In wake of World Malaria Day on Tuesday, the World Health Organization (WHO) announced that it will begin testing the first malaria vaccine in Ghana, Kenya, and Malawi starting in 2018.
According to a press release issued by WHO on Monday, babies in these three African countries, from the ages of five to 17 months, will be injected with the RTS,S—or the Mosquirix vaccine—in an effort to protect them from the most lethal form of malaria. The vaccine was developed by GlaxoSmithKline (GSK), a pharmaceutical company in London.
“The prospect of a malaria vaccine is great news. Information gathered in the pilot will help us make decisions on the wider use of this vaccine,” said Dr. Matshidiso Moeti, WHO Regional Director for Africa, in a statement. “Combined with existing malaria interventions, such a vaccine would have the potential to save tens of thousands of lives in Africa.”
Malaria is not a virus or bacteria. Rather, it’s a disease caused by a plasmodium parasite that is transmitted to people through the bites of infected mosquitoes. Although scientists have made tremendous progress in saving people from the deadly disease, almost a half a million people died from Malaria in 2015. Most of these deaths occurred in Africa, where the disease is most prevalent.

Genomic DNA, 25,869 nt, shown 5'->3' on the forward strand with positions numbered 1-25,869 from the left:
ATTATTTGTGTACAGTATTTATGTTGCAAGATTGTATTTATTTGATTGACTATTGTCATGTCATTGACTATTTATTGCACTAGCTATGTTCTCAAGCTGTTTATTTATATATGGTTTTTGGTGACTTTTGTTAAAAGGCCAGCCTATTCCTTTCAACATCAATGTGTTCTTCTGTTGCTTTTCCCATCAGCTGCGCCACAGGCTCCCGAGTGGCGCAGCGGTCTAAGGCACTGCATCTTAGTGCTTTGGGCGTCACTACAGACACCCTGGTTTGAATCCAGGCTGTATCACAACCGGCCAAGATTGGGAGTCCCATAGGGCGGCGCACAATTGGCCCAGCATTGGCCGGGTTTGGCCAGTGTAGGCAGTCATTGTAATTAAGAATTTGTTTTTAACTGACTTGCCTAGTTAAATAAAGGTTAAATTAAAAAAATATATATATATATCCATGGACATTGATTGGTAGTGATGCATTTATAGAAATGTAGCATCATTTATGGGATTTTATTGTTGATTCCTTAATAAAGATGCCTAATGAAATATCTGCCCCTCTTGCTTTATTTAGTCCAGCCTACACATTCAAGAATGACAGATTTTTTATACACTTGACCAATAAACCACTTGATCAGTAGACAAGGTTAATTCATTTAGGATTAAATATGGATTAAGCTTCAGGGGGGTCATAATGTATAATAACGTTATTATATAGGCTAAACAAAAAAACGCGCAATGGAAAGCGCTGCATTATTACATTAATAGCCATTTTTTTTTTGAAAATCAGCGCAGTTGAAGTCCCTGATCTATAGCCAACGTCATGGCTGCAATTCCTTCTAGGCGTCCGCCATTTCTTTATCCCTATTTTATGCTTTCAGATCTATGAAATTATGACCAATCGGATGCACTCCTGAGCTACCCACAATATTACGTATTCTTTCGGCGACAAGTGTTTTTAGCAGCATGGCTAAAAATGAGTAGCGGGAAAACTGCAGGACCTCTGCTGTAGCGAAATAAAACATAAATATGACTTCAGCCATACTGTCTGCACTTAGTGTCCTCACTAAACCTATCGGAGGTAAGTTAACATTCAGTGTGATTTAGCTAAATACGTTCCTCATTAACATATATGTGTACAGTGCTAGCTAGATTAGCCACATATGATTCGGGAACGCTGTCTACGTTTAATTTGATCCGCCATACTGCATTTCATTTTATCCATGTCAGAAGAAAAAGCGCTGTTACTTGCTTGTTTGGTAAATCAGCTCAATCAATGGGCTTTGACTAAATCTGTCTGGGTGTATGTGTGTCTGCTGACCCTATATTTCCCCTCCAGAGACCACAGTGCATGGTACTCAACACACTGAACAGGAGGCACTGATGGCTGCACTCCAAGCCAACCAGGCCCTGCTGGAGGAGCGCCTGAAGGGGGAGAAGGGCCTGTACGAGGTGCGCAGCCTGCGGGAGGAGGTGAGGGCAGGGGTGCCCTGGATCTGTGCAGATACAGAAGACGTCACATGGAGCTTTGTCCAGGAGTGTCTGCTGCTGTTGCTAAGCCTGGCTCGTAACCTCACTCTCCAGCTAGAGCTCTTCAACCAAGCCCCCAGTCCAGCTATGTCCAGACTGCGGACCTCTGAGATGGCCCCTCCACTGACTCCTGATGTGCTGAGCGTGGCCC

“Global efforts in the last 15 years have led to a 62% reduction in malaria deaths between 2000 and 2015, yet approximately 429,000 people died of the disease in 2015, the majority of them young children in Africa,” the press release reads.
Symptoms usually occur 10 to 15 days after someone is bitten by an infected mosquito. They include fever, headache, chills, and vomiting. However, with proper medical treatment, a patient with malaria can be expected to make a full recovery.